Vladimir Putin took Russia a step closer to full-blown conflict with the west on Friday, putting his presidential stamp on a new update of Russia’s official military doctrine naming NATO and the United States as the top threats to Russia’s security.
While it comes as no surprise to observers of Putin’s new, heavily militarized direction for Russia that he considers NATO and the U.S. serious threats to his country, the new military doctrine now makes direct opposition to those two powers the official, written policy of the Russian military.
The new doctrine enacted by Putin names the expansion of NATO, which Putin fears is “surrounding” Russia, as well as the new U.S. Prompt Global Strike program as primary threats to Russia. Though critics noted that his fears of NATO may be blown out of proportion.
Nonetheless, the new doctrine signed by Putin accuses NATO of “violations of international law,” a serious and inflammatory charge.
The U.S. Prompt Global Strike initiative aims to give the U.S. the ability to launch an attack with conventional weapons with just one hour’s notice, a capability that so far is limited to the U.S. nuclear weapons arsenal.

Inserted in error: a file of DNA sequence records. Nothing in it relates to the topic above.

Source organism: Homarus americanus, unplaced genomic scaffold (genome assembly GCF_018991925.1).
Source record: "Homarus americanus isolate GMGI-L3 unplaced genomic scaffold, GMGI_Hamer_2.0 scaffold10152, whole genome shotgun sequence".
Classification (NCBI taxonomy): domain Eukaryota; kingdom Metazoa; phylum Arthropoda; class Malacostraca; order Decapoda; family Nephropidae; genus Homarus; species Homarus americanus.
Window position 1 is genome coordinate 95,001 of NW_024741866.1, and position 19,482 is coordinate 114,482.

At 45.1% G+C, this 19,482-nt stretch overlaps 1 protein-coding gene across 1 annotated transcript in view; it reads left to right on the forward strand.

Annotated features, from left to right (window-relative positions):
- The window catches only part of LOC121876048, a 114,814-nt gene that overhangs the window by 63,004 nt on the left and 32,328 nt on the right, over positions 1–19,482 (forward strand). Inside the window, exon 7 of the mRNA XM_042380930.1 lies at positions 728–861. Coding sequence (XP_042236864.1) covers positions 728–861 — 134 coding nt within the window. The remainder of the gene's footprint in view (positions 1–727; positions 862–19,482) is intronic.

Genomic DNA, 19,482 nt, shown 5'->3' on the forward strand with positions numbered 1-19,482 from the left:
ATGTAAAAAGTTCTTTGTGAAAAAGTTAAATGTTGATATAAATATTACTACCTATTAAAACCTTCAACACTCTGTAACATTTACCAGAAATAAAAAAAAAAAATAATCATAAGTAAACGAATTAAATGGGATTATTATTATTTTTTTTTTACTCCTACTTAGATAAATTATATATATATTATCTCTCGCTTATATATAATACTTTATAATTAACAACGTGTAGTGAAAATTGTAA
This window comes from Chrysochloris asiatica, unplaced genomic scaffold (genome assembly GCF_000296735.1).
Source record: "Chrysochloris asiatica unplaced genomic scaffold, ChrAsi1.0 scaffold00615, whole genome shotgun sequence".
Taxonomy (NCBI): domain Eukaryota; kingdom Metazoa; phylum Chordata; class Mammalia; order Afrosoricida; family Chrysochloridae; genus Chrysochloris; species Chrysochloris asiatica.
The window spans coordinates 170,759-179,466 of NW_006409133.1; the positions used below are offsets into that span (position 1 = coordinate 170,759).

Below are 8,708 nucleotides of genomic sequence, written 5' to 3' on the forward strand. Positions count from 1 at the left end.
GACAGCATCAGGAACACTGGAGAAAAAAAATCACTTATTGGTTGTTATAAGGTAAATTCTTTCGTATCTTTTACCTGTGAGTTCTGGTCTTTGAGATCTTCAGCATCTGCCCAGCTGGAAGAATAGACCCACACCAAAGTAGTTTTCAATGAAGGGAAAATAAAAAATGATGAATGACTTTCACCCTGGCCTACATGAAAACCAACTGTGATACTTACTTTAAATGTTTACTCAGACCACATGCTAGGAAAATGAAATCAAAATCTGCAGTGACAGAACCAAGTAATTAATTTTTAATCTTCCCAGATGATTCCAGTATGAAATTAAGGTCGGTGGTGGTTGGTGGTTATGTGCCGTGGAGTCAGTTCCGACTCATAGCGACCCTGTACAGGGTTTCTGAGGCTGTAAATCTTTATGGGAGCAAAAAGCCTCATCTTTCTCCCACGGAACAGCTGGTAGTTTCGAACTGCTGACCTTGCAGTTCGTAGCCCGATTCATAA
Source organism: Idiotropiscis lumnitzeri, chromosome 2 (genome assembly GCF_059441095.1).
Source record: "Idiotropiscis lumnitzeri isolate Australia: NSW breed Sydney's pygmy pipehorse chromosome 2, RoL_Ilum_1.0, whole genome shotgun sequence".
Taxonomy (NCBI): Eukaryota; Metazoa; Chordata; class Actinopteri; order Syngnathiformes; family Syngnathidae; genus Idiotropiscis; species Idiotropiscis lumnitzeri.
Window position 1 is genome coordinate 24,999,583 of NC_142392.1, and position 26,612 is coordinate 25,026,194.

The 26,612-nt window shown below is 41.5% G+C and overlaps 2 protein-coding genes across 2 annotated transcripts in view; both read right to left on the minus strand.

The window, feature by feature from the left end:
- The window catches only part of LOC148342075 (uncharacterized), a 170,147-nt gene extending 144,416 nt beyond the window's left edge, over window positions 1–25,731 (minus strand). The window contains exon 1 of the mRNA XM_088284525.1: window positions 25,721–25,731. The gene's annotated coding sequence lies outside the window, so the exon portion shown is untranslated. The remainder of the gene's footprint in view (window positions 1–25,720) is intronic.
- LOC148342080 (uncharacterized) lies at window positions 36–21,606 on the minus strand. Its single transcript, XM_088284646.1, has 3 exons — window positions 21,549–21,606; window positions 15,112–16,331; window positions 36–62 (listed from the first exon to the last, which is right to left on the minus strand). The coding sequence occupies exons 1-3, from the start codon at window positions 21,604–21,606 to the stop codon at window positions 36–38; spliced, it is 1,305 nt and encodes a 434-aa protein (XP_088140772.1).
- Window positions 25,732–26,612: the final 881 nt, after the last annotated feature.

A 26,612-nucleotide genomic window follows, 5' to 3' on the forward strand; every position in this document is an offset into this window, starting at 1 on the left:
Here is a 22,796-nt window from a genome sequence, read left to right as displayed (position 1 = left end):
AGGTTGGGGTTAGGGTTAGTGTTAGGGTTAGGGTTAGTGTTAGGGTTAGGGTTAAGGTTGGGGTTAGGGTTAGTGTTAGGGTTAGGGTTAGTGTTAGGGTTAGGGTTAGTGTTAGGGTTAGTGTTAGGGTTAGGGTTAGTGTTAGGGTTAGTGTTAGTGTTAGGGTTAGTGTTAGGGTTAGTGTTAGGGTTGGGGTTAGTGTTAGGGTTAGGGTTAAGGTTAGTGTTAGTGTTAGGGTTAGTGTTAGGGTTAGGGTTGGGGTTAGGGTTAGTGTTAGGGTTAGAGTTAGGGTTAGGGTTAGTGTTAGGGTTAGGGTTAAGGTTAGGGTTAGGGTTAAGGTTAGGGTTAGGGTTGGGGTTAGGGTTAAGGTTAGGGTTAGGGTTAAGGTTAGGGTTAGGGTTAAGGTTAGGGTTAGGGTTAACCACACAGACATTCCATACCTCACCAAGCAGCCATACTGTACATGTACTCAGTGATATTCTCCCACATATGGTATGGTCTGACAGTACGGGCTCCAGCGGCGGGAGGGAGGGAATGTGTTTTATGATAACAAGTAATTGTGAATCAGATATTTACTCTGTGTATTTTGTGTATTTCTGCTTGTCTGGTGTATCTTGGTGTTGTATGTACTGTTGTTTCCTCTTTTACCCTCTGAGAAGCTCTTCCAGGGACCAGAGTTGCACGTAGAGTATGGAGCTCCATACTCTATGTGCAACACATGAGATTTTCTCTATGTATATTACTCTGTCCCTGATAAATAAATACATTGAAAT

But the United States is now developing “hypersonic” non-nuclear missiles, which defense experts say could wipe out potential threats such as North Korean nuclear weapons, before an attack on U.S. interests could be unleashed.
But Putin and the Russian military see the Prompt Global Strike program as a new weapons capability designed to give the U.S. the ability to launch an attack on Russia before the Russian military can respond.
NATO officials, not surprisingly, responded to the new Russia military doctrine by denying that NATO has any intentions to attack Russia and potentially unleash World War 3.
“NATO poses no threat to Russia or to any nation,” one official told the Voice of American radio network. “Any steps taken by NATO to ensure the security of its members are clearly defensive in nature, proportionate and in compliance with international law. In fact, it is Russia’s actions, including currently in Ukraine, which are breaking international law and undermining European security.”
But the Russian military doctrine also specifies that Russia’s military is purely “defensive” in nature, and over the objections of some top Russian generals, rules out the possibility of Russia launching a nuclear first strike.
At the same time, the new Vladimir Putin doctrine directs the Russian military to adopt a policy of “non-nuclear deterrence,” which according to the Russian news agency ITAR-TASS means that the Russian military will remain in a “high degree of combat alert.”